Much has been written about the need to build local capacities in emergency and postemergency situations. Many relief programs, however, remain characterized by externality: in their funding, accountabilities, approach to management, and dependence upon expatriate staff. Reality often flies in the face of stated policy and good intentions. In reality, strengthening local capacity is easier said than done, and there are real tradeoffs between outsiders doing something right now in the midst of an emergency, on the one hand, and building longer term local skills, on the other.
This book examines this dilemma from various local perspectives, through eye-opening case studies from Bosnia, Guatemala, Haiti, Mozambique, Sierra Leone, and Sri Lanka. In doing so, it finds real hope and real possibilities amidst the prevailing rhetoric and confusion.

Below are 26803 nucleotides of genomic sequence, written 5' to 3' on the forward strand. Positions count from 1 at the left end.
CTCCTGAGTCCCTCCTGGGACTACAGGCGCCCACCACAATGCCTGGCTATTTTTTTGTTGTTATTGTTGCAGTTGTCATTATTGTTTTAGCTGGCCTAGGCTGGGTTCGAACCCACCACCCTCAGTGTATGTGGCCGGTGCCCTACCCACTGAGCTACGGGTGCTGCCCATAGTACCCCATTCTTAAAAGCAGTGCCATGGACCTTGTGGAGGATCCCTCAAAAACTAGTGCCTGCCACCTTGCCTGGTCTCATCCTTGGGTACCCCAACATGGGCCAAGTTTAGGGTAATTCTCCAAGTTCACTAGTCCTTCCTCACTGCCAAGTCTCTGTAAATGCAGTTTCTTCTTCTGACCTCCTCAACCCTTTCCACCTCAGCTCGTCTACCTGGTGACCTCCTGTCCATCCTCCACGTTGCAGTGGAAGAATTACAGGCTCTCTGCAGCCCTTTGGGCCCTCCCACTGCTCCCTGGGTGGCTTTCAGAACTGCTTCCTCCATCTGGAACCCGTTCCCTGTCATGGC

Ian Smillie, an Ottawa-based consultant and writer, has worked for more that 30 years in the field of international development, He has managed large development enterprises in Canada, Africa, and Asia and has written extensively on the subject of nongovernmental organizations. He is a leader in the global effort to curb “conflict diamonds.” Smillie has been associated with the Humanitarianism and War Project since 1997.